1989 Coyote Free Roller 'Schneiderized'
In May, 1996, we purchased a 1989 Coyote Free Roller from Guy Schneider of JC Racing Engines in Glendale, Wisconsin to get into the sport of karting.
It was the kart in which Guy won the 1995 WKA Grand Nationals in Spec 100 Lite, and also set four Fast Times during the '95 season at Badger Kart Club. Kart #29 was quickest in Yamaha Lite, Yamaha Heavy, Briggs Lite and Briggs Heavy.
But the thing about Guy was he didn't want to race against his customers. He'd go out, set a track record, and wheel his kart down to tech and leave it there for the day until technical inspection was read post-racing for the day.
During the seven years Guy ran the Coyote, he also let friends and customers drive it to try to break records in their classes as well. Todd Thelen and Bob Bullard drove the kart on various weekends, but we're still researching who else may have had a go in it.
And what would make this kart so quick and sought after? It was just a bone stock American-made Coyote you could buy off the shelf right?
Not exactly. This Coyote was 'Schneiderized,' a service that was offered by the JC Racing shop. In truth, Schneiderizing meant the chassis was blueprinted by Guy and Gary Schneider so that it was perfectly straight, the corners were all at equal heights, and that the rear axle was in place with laser precision.
The standard Coyote spindles upon 'Schneiderizing' looked remarkably different- bent at a certain degree to give the steering the same effect as an ackermann steering setup.
So it was, in 1996, we bought Guy's ultra-quick Coyote, furnished off with a fresh, new JC Racing Yamaha KT-100, Digitron gauge, Van-K wheels, Bridgestone YBN tires, L&T clutch, an RLV airbox and an RLV A-2 exhaust system. Things should have been a walk in the park. However, when there is an 11-year-old rookie behind the wheel, you can expect things to be a little less than spectacular.
Our first outing was June 9th at Badger Kart Club. We arrived late and missed practice, so our first lap in the renumbered #00 machine was qualifying, where we set a time of 52.7 seconds- pole was 44.8. Quick enough to start 7th of the 9 karts present.
The #00 finished 6th that day- which it did many times that first season, ultimately claiming 7th in Rookie II point standings and 5th in the Junior Summer Series- a series within a series to reward kids who couldn't race when school was in session.
1997 saw the kart gain a fairing and Ferrari red side pods as well as re-anodized light gold wheels as it entered a new class, as Rookie II with the .600 restricter and 100cc Restricted Jr. with the .850 restricter merged to become simply Jr. Pipe, utilizing the .600 restricter, as the .850 was nearly as quick as an unrestricted Yamaha.
Despite the merged classes, the entries at BKC did not come, as the class struggled to get ten entries at any point in the '97 season. The #00 machine finished 3rd in season points and 4th in the Jr. Summer Series, and also managed a few fast runs, nearly taking home a race win on two occasions. Regardless, it had managed to get down to 44.8 seconds on its fastest weekend, equaling the quick overall time from the season prior.
At the end of the 1997 season, we trekked down to Sugar River Raceway to run in the Jr. Pipe class at the Don Fairman Memorial Race, which always drew a nice turnout. We had installed a homemade on-board camera that broadcast back to a TV/VCR in the pits for Jacques' 7th Grade science fair project. Quickly realizing we were on the wrong tires, the Porter family borrowed us a set of Dunlop SL4 tires to run. The #00 led nearly all of the feature until the final lap when the carburetor 'trigger' broke and the engine loaded up. Kyle Porter snuck by to take the win. So it was that the #00 headed into its third season with us still looking for its first win.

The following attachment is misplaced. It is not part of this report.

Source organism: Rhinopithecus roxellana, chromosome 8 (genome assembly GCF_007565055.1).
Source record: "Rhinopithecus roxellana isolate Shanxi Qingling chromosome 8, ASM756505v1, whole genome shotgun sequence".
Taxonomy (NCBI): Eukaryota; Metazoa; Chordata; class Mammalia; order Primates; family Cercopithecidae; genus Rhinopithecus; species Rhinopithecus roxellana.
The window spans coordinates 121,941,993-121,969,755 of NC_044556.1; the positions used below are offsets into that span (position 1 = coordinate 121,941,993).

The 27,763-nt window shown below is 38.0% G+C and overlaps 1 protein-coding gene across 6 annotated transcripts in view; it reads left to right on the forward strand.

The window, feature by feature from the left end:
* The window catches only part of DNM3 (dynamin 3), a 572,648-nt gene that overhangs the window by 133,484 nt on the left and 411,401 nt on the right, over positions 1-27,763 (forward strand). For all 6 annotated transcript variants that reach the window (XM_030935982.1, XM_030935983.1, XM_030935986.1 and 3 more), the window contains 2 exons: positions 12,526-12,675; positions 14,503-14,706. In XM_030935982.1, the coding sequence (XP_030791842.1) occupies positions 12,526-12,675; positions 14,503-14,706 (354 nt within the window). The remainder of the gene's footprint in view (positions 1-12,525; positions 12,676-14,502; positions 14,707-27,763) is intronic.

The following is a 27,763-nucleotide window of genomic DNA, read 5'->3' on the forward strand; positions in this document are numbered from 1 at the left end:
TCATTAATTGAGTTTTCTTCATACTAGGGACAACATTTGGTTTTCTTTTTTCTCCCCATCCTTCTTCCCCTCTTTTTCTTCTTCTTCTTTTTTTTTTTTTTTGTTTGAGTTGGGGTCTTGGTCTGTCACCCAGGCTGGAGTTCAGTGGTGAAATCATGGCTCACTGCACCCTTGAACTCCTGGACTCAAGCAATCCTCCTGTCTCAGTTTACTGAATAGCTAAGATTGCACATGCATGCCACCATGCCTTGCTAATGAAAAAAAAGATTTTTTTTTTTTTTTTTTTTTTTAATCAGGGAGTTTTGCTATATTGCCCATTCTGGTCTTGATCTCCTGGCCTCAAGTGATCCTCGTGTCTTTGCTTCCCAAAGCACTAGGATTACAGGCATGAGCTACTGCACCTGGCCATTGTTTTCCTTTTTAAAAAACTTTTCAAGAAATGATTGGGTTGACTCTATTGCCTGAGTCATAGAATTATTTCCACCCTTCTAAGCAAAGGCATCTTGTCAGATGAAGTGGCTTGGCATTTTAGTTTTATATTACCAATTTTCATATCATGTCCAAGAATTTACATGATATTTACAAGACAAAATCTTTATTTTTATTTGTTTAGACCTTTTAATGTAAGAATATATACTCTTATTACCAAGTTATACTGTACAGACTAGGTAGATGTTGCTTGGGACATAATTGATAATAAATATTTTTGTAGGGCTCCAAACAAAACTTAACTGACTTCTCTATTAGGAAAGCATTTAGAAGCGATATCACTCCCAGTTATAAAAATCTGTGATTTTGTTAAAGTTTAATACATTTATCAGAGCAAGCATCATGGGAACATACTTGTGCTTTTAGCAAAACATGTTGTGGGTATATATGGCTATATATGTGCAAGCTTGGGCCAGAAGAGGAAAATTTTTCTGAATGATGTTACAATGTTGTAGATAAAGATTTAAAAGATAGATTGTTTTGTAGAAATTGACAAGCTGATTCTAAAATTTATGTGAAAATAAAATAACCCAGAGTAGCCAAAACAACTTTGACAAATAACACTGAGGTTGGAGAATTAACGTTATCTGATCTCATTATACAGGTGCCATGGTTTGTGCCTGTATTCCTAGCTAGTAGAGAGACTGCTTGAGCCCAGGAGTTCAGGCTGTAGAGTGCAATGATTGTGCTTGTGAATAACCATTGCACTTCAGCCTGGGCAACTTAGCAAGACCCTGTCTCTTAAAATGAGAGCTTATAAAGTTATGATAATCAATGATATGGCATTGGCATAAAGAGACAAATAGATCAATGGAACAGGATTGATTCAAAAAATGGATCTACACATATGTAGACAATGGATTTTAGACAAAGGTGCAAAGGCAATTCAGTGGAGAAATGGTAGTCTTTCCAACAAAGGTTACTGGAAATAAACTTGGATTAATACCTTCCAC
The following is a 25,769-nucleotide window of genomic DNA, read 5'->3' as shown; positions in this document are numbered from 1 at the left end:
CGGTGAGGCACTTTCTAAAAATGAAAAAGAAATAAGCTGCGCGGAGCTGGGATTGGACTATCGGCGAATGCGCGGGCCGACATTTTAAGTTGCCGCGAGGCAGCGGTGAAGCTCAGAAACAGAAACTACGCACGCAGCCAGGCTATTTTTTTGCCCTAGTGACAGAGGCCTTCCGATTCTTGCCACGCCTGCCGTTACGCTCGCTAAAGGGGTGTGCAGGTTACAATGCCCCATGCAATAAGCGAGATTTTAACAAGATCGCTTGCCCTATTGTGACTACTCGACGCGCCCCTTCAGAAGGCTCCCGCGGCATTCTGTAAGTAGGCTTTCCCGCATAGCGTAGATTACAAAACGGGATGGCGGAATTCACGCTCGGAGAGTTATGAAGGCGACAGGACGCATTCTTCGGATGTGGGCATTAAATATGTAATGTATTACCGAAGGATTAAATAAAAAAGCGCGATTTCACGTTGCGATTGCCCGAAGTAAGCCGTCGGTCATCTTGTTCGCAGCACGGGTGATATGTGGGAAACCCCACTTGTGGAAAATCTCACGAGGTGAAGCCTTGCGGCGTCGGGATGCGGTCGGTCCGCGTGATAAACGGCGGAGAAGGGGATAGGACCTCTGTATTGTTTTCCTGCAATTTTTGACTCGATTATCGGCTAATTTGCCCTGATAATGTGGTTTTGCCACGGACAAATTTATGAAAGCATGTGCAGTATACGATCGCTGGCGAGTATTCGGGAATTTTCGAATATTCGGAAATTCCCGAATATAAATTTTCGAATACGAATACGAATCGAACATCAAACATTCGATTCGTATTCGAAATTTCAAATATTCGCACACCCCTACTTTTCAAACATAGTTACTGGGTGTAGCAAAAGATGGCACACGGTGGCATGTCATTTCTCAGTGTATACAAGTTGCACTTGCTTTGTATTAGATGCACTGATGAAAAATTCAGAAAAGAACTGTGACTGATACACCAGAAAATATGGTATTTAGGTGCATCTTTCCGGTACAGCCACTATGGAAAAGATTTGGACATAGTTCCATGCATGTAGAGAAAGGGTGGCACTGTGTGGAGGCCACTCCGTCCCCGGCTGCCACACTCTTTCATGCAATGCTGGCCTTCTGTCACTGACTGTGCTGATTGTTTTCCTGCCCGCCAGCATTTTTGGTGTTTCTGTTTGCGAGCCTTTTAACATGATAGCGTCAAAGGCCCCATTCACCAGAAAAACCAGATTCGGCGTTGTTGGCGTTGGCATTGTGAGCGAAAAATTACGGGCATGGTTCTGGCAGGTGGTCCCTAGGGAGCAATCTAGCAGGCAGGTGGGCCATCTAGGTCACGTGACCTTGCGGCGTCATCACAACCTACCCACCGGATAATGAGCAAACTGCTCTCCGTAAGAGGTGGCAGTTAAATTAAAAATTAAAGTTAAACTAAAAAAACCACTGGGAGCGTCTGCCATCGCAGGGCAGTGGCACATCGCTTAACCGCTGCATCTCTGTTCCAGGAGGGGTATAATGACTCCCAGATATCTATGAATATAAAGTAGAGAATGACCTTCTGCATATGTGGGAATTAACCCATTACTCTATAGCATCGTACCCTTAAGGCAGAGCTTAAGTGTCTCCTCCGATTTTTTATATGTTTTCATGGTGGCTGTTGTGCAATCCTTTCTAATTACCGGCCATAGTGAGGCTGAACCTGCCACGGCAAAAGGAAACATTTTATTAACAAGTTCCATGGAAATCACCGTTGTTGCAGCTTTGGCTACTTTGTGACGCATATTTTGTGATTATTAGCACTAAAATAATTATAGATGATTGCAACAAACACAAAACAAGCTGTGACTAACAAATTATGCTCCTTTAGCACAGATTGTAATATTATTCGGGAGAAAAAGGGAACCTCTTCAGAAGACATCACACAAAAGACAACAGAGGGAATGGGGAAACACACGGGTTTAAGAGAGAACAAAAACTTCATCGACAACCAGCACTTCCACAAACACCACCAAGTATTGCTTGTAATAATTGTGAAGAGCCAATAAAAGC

For 1998 we did a frame-up restoration and installed a Tillett padded seat, but not much else was altered, as we tried to stay at weight as Jacques grew a bit and was right at the weight limit for Jr. Pipe at BKC.
Around this time, we also purchased Steven Scott's PCR Eagle chassis, equipped with a 30mm axle, and planned to use it at the upcoming WKA Manufacture's Cup Grand Nationals, and at the Wells Cargo Championship Enduro Series event at Road America. The days running the Coyote were numbered.
The 1998 season saw the Jr. Pipe class shrink even further from six at the first race down to two karts for much of the tail end of the season. Regardless, the #00 kart showed up every weekend, and won both the overall Jr. Pipe points as well as the Jr. Summer Series points title over Bill Wirth.
We also raced the Coyote in the Midwest Sprint Series event at BKC. The 100cc Restricted Jr. class was a local option for the series, but no entries showed up other than us, so we bolted on a RLV 'SSX' can and joined the contingent, which included Tommy Mayr, Nick Bussell, Craig Baltzer, David Cox, Jamie Bach, Wes Tyler, Nick Ives, Colin Earl, Richard McGill and Mark Vielgut. After one heat where the Coyote quickly cycled to the back against the Euro karts that were made for Dunlop SL4 tires, the skies opened and the track was deemed wet. As we had zero rain tires, that was it for us!
In October of 1998 after the last BKC event of the year, we took the Coyote to Norway's Trane Motor Speedway to break in motors alongside our new Haase Blizzard chassis we planned to run regionally and nationally in 1999. It was the final day the Coyote touched the racing surface. Since then it has been preserved as it was that season to serve as a time capsule of what karting was like in that era.